As you enter your fights you’ll notice the great detail that has gone into the games design from the drops of blood that appear on the floor when you bust open your opponents eye to the tattoos that cover some of the fighters bodies. Every effort has been made by EA to bring you the most authentic and realistic looking MMA experience to date and as ever they’ve delivered it perfectly, especially with the way the games mechanics make fighters movements more lifelike than many other fighting games before it. And it is all thanks to EA’s precision based locomotion technology that we now see in FIFA games that allow for 360 degree movement, pinpoint accuracy and realistic movement that recreates the physics of the human body; so when you punch someone you can see clearly the way your opponents body reacts as if this was a real life fight inside the Octagon.
The game also incorporates enhanced mechanics that they call MMAi which allows for AI opponents to act the same way real fighters do by standing off if low on stamina so they can recover some energy and take their time to land blows and put together lethal combinations rather than throwing punches willy nilly and tiring themselves out. This makes for much better gameplay because some games you know exactly what the computer is going to do, how they’re going to do it and the ways in which you can capitalise on that. With UFC though everything is unexpected, one blow can change the game by catching them at the right moment and if you’re dominating a match your opponent will try and back out to get some breathing space and gather their thoughts.
Now for all the good the game does it wouldn’t be an EA Sports game if it never had glitches and you’ll be happy to know UFC is no different. You’ll find tonnes of videos already on the net with some of the most bizarre ones but for me there weren’t any as hilarious as them. Unfortunately for me it was just annoying because considering the mechanics have been tried and tested on other games they still have some major flaws. I was losing a fight to my mate when I managed to get a take down on him and thrust my fist into his face as he lay there defenceless. So far so good but as I tried to move around him to get into a decent position to force a submission (I hadn’t told him the controls so he’d not be able to escape) I begin just switching positions at the speed of light and couldn’t move until he eventually threw me off costing me my chance of winning. I also had the odd occasion where I’d throw a punch and miss but it’d act as if I hit my opponent or vice versa which although good because it occasionally worked in my favour, glitches aren’t what you want when you spend £50+ on a new game.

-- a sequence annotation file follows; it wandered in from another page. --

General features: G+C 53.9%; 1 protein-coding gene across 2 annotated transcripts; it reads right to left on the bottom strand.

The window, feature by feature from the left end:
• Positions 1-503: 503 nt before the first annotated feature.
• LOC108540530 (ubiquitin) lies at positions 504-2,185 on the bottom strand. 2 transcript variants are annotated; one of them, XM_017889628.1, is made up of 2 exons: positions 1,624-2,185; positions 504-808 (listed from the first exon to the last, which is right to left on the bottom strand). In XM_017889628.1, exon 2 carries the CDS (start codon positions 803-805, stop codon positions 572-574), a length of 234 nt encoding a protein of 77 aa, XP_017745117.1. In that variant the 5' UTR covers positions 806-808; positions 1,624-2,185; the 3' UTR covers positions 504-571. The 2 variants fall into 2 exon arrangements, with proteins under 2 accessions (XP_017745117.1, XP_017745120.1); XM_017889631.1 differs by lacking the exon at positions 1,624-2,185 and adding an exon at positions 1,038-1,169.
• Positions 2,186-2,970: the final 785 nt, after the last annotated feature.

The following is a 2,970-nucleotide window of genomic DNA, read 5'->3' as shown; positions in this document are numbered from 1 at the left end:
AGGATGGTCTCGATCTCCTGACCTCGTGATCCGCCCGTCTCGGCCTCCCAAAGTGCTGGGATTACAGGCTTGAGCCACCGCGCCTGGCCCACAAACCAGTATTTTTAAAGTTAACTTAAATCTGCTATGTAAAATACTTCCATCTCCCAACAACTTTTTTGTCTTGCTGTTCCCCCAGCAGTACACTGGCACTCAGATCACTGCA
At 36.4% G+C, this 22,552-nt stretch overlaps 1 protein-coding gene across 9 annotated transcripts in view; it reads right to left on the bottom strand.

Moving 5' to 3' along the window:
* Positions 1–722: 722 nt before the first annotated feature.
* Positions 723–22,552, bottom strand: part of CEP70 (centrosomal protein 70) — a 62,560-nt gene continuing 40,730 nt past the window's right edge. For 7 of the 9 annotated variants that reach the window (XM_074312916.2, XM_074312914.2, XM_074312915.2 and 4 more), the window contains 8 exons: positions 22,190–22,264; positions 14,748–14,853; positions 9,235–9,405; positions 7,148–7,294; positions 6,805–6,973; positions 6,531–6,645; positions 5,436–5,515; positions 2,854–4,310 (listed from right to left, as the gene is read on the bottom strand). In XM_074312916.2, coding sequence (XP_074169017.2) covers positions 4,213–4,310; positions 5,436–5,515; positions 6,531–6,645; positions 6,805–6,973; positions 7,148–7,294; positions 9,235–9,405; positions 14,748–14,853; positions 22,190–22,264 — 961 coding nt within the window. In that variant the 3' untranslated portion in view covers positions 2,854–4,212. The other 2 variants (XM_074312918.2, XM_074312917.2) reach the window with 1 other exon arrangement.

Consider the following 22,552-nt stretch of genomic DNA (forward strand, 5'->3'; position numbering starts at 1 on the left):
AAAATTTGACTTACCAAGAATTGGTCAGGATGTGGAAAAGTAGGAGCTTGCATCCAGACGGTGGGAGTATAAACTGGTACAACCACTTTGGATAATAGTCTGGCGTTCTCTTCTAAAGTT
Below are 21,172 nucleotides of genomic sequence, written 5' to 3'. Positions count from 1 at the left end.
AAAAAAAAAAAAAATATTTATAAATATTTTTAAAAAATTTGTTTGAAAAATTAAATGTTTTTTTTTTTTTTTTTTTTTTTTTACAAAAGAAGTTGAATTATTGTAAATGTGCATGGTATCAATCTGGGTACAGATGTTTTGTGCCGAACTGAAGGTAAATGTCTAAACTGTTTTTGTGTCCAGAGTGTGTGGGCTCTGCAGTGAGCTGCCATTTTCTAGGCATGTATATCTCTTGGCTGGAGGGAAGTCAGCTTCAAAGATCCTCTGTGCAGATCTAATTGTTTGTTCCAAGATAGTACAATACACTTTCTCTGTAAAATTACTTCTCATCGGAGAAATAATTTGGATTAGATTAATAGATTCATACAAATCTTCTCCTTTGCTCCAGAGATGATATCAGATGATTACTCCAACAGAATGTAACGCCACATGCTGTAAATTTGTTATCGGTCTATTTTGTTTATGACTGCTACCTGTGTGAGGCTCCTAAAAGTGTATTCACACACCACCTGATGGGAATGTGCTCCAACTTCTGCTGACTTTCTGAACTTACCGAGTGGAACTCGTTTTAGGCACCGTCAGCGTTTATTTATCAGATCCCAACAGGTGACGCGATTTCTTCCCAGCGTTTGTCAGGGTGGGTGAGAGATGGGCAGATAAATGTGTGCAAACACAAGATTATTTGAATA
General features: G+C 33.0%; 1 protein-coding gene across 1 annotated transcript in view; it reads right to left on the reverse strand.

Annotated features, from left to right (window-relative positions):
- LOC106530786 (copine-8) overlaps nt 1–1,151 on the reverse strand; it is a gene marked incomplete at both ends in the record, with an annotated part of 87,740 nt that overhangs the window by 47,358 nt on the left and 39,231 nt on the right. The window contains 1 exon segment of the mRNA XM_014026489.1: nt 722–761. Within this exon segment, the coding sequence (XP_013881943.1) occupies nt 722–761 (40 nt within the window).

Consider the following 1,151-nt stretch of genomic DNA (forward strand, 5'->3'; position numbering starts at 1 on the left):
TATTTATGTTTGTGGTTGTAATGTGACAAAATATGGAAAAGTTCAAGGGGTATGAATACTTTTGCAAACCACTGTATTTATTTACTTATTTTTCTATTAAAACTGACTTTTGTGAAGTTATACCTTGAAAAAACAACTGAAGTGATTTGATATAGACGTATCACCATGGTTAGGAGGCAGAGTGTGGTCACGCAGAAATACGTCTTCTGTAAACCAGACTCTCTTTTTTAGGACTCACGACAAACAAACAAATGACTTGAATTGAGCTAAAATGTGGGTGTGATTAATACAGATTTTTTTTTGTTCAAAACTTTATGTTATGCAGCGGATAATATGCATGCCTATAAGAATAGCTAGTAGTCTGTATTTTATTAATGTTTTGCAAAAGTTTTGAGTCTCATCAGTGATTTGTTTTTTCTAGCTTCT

So to conclude EA Sports are probably going to have another hit franchise on their hands with UFC; I wouldn’t say it is quite a KO hit but more of a TKO with some teething problems that I’d expect to be ironed out before another release. I mean although the game was frustrating at times and overly complicated due to the controls, the game really won me over and I enjoyed every minute of it (even the losing). It provided me with a challenge you don’t seem to get from many sports games nowadays and despite a couple of glitches it is still a solidly made game with some amazing graphics and of course Bruce Lee. Yes it could’ve been a bit better here and there but what game can’t, and when you think that this is the first in a line of what I imagine will become a yearly release like EA Sports other game franchises it can only grow in the way their other games have. Definitely worth it.
Disclaimer:All scores given within our reviews are based on the artist’s personal opinion; this should in no way impede your decision to purchase the game.